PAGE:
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Peaks call for $735 million a year to bridge funding gaps


The three aged care peaks have jointly called for a focus on aged care funding in the upcoming five Federal by-elections.

The five by-elections are being held in four states on 28 July, in the WA seats of Perth and Fremantle, Longman near Brisbane, Qld, the north-west Tasmanian seat of Braddon and Mayo, in South Australia south-east of Adelaide.

The CEOs of Aged & Community Services Australia, Leading Age Services Australia and The Aged Care Guild said in a joint statement on Monday the by-elections were a missed opportunity for a national conversation on aged care that was instead focused on the popularity of political leaders and their respective tax policies.

The peaks are asking for $675 million a year to close the gap between residential aged care costs and subsidies, additional targeted funding for struggling residential providers in regional and remote areas, another $60 million a year for home care subsidies in response to rising costs and a long-term sustainable aged care funding strategy.

They called on candidates contesting each of the seats in by-elections to understand the scale of the challenge and to advocate for and deliver on the needs of seniors if elected.

“The under-funding of Australia’s aged care system is an urgent issue for every Australian and every community – and should be front and centre of any campaign promising to speak to voters’ concerns about services, jobs and growth,” said LASA CEO Sean Rooney, ACSA CEO Pat Sparrow and the Guild CEO Matthew Richter.

From left: Sean Rooney, Pat Sparrow, Matthew Richter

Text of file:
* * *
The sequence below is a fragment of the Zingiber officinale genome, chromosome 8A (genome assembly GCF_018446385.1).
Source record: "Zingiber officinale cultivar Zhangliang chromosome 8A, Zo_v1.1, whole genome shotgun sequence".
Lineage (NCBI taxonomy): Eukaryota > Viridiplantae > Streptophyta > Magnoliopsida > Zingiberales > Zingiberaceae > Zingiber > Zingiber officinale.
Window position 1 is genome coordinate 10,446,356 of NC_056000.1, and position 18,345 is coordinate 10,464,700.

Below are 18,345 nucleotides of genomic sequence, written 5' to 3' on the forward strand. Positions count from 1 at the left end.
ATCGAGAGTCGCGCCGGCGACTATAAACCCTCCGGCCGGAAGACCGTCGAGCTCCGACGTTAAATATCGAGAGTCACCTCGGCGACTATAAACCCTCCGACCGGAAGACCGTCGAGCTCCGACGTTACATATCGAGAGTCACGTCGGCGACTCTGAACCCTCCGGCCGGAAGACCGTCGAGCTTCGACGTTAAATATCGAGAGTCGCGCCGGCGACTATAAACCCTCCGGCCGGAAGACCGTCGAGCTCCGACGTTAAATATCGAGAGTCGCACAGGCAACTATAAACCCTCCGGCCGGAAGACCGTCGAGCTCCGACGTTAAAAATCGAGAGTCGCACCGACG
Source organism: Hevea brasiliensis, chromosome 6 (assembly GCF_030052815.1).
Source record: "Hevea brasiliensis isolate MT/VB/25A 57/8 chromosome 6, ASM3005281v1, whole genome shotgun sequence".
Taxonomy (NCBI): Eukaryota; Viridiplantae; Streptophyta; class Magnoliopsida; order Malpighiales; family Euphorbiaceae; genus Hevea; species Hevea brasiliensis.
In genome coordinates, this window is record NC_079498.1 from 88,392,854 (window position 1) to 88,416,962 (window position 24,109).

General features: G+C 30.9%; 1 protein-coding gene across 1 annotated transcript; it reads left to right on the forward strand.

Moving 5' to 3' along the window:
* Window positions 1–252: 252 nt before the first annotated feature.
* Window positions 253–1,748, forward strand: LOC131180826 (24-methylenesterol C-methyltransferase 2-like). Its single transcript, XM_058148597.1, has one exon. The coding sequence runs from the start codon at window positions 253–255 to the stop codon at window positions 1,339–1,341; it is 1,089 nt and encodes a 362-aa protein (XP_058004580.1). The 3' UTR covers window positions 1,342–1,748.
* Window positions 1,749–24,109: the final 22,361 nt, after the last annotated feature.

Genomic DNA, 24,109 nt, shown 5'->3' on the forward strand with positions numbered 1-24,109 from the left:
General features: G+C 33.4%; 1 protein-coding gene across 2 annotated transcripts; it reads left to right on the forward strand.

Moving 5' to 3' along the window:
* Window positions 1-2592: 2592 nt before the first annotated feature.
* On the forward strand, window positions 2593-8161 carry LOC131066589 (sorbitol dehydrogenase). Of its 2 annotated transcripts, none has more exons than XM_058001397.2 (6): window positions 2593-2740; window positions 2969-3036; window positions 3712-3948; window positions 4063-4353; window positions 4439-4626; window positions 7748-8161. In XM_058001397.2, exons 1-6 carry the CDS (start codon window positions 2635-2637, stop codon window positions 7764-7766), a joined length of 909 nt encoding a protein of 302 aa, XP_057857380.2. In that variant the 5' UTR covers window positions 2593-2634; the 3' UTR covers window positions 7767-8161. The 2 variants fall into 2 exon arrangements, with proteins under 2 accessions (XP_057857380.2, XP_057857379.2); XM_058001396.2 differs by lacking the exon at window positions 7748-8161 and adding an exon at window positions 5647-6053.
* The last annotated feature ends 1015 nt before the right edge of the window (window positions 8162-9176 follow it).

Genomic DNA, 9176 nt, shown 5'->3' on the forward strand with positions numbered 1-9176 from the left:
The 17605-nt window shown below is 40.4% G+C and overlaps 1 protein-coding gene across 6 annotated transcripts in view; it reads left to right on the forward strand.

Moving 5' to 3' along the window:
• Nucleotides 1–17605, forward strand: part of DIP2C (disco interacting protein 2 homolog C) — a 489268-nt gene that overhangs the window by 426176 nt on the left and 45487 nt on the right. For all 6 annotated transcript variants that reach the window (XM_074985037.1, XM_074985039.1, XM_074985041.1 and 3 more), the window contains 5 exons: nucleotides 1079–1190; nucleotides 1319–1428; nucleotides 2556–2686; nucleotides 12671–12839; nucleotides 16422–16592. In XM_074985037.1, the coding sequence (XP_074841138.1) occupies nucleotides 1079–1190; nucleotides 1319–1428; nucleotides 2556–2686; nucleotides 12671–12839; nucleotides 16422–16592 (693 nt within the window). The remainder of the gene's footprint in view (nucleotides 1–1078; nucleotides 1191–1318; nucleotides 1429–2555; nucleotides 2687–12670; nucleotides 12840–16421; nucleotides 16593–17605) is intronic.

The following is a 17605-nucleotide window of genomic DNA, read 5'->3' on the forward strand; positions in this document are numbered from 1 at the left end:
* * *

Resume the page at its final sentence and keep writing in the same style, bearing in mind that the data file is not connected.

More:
Sustainable funding is needed to ensure services are available for the growing number of older Australians relying on residential aged care and further investment is needed to support the 100,000 people in the queue for a home care package, they said.

“While the recent Federal Budget included positive measures such as an additional 14,000 home care places and additional support for palliative care and mental health for people living in residential care, core funding is still the largest issue the sector faces,” LASA CEO Sean Rooney said.

ACSA CEO Pat Sparrow said aged care services were an important part of local communities that provided essential care and support and generated jobs and growth.

Aged Care Guild CEO Matt Richter said: “If residential aged care providers are not viable under the current funding levels, it makes it increasingly difficult to invest in new facilities and services.”

The peaks highlighted the findings in StewartBrown’s most recent industry benchmarking reports showing an increasing decline in the financial performance of both residential and home care providers.

“We are calling for candidates to prioritise ensuring a sustainable aged care system delivering the care and services people need and want into the future,” the CEOs said.

The peaks also developed a key issues paper to help candidates understand the key issues.

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